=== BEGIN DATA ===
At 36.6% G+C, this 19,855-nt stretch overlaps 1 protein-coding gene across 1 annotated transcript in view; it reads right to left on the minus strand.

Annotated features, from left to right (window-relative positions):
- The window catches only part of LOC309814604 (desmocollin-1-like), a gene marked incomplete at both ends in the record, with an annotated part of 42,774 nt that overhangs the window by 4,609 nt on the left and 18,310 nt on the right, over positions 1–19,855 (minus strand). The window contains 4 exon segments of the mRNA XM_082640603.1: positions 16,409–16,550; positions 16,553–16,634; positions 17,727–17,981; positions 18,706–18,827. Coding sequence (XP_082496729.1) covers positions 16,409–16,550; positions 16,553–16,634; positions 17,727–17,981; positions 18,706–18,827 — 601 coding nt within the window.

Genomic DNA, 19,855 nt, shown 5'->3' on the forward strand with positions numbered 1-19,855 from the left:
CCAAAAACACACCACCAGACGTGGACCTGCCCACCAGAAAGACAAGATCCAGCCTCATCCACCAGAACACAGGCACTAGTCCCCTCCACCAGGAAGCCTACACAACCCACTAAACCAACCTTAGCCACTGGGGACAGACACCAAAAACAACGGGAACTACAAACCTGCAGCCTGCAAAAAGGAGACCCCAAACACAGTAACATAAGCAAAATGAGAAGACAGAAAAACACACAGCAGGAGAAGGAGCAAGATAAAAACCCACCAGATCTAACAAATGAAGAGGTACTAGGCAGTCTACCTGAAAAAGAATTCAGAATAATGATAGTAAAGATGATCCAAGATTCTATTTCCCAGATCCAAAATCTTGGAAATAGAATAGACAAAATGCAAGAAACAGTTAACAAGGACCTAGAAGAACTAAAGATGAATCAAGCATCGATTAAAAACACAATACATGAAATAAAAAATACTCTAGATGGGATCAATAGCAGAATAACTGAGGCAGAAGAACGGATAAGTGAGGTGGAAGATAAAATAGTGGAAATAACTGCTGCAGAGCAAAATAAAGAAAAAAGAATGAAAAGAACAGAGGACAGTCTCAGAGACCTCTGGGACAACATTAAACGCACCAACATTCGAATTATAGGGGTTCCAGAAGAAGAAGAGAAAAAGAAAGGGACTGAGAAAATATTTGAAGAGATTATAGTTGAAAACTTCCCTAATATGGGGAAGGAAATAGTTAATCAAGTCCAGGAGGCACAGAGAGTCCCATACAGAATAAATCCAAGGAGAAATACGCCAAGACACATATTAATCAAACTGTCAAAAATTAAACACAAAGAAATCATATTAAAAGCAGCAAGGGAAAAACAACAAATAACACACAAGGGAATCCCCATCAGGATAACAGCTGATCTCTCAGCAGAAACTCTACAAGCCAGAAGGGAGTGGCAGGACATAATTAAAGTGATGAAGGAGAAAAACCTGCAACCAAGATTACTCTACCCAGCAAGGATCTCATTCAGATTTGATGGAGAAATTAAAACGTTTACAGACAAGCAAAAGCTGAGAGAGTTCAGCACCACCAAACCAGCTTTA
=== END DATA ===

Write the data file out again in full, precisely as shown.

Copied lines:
At 36.6% G+C, this 19,855-nt stretch overlaps 1 protein-coding gene across 1 annotated transcript in view; it reads right to left on the minus strand.

Annotated features, from left to right (window-relative positions):
- The window catches only part of LOC309814604 (desmocollin-1-like), a gene marked incomplete at both ends in the record, with an annotated part of 42,774 nt that overhangs the window by 4,609 nt on the left and 18,310 nt on the right, over positions 1–19,855 (minus strand). The window contains 4 exon segments of the mRNA XM_082640603.1: positions 16,409–16,550; positions 16,553–16,634; positions 17,727–17,981; positions 18,706–18,827. Coding sequence (XP_082496729.1) covers positions 16,409–16,550; positions 16,553–16,634; positions 17,727–17,981; positions 18,706–18,827 — 601 coding nt within the window.

Genomic DNA, 19,855 nt, shown 5'->3' on the forward strand with positions numbered 1-19,855 from the left:
CCAAAAACACACCACCAGACGTGGACCTGCCCACCAGAAAGACAAGATCCAGCCTCATCCACCAGAACACAGGCACTAGTCCCCTCCACCAGGAAGCCTACACAACCCACTAAACCAACCTTAGCCACTGGGGACAGACACCAAAAACAACGGGAACTACAAACCTGCAGCCTGCAAAAAGGAGACCCCAAACACAGTAACATAAGCAAAATGAGAAGACAGAAAAACACACAGCAGGAGAAGGAGCAAGATAAAAACCCACCAGATCTAACAAATGAAGAGGTACTAGGCAGTCTACCTGAAAAAGAATTCAGAATAATGATAGTAAAGATGATCCAAGATTCTATTTCCCAGATCCAAAATCTTGGAAATAGAATAGACAAAATGCAAGAAACAGTTAACAAGGACCTAGAAGAACTAAAGATGAATCAAGCATCGATTAAAAACACAATACATGAAATAAAAAATACTCTAGATGGGATCAATAGCAGAATAACTGAGGCAGAAGAACGGATAAGTGAGGTGGAAGATAAAATAGTGGAAATAACTGCTGCAGAGCAAAATAAAGAAAAAAGAATGAAAAGAACAGAGGACAGTCTCAGAGACCTCTGGGACAACATTAAACGCACCAACATTCGAATTATAGGGGTTCCAGAAGAAGAAGAGAAAAAGAAAGGGACTGAGAAAATATTTGAAGAGATTATAGTTGAAAACTTCCCTAATATGGGGAAGGAAATAGTTAATCAAGTCCAGGAGGCACAGAGAGTCCCATACAGAATAAATCCAAGGAGAAATACGCCAAGACACATATTAATCAAACTGTCAAAAATTAAACACAAAGAAATCATATTAAAAGCAGCAAGGGAAAAACAACAAATAACACACAAGGGAATCCCCATCAGGATAACAGCTGATCTCTCAGCAGAAACTCTACAAGCCAGAAGGGAGTGGCAGGACATAATTAAAGTGATGAAGGAGAAAAACCTGCAACCAAGATTACTCTACCCAGCAAGGATCTCATTCAGATTTGATGGAGAAATTAAAACGTTTACAGACAAGCAAAAGCTGAGAGAGTTCAGCACCACCAAACCAGCTTTA